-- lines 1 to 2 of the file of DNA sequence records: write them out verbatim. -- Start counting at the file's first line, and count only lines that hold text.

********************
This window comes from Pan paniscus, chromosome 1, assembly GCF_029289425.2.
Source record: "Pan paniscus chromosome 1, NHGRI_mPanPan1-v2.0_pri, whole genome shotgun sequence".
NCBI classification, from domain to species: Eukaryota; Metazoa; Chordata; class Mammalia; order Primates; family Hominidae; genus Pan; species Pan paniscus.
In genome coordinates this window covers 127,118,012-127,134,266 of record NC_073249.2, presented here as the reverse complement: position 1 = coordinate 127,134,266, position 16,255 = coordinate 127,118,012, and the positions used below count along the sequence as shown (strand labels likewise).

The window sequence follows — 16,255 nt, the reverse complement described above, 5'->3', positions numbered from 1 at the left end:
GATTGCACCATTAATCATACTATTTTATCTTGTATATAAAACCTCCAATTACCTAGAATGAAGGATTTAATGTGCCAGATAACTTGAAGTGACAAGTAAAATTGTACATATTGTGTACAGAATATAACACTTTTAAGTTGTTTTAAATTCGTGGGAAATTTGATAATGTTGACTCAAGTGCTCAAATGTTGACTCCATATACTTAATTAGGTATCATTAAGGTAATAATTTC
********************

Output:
This window comes from Pan paniscus, chromosome 1, assembly GCF_029289425.2.
Source record: "Pan paniscus chromosome 1, NHGRI_mPanPan1-v2.0_pri, whole genome shotgun sequence".